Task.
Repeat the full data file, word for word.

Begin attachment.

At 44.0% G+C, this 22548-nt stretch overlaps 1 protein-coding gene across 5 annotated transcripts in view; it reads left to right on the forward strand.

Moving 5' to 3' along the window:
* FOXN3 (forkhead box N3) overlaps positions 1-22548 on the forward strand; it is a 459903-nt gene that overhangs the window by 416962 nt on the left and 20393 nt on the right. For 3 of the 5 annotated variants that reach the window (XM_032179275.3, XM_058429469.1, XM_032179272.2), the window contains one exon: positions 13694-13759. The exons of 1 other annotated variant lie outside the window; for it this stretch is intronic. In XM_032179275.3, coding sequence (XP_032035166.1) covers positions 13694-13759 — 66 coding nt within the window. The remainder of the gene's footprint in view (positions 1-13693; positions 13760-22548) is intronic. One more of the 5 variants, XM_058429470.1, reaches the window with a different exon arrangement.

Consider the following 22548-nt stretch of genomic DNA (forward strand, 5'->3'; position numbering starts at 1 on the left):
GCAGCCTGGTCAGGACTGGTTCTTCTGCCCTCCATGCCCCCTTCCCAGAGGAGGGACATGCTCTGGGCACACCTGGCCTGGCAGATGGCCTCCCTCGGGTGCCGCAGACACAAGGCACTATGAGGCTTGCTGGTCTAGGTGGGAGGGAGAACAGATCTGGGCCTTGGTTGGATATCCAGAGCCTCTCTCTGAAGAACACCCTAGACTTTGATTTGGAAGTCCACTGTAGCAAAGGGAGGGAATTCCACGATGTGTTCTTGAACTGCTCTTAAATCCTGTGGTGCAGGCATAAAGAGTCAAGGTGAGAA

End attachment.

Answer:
At 44.0% G+C, this 22548-nt stretch overlaps 1 protein-coding gene across 5 annotated transcripts in view; it reads left to right on the forward strand.

Moving 5' to 3' along the window:
* FOXN3 (forkhead box N3) overlaps positions 1-22548 on the forward strand; it is a 459903-nt gene that overhangs the window by 416962 nt on the left and 20393 nt on the right. For 3 of the 5 annotated variants that reach the window (XM_032179275.3, XM_058429469.1, XM_032179272.2), the window contains one exon: positions 13694-13759. The exons of 1 other annotated variant lie outside the window; for it this stretch is intronic. In XM_032179275.3, coding sequence (XP_032035166.1) covers positions 13694-13759 — 66 coding nt within the window. The remainder of the gene's footprint in view (positions 1-13693; positions 13760-22548) is intronic. One more of the 5 variants, XM_058429470.1, reaches the window with a different exon arrangement.

Consider the following 22548-nt stretch of genomic DNA (forward strand, 5'->3'; position numbering starts at 1 on the left):
GCAGCCTGGTCAGGACTGGTTCTTCTGCCCTCCATGCCCCCTTCCCAGAGGAGGGACATGCTCTGGGCACACCTGGCCTGGCAGATGGCCTCCCTCGGGTGCCGCAGACACAAGGCACTATGAGGCTTGCTGGTCTAGGTGGGAGGGAGAACAGATCTGGGCCTTGGTTGGATATCCAGAGCCTCTCTCTGAAGAACACCCTAGACTTTGATTTGGAAGTCCACTGTAGCAAAGGGAGGGAATTCCACGATGTGTTCTTGAACTGCTCTTAAATCCTGTGGTGCAGGCATAAAGAGTCAAGGTGAGAA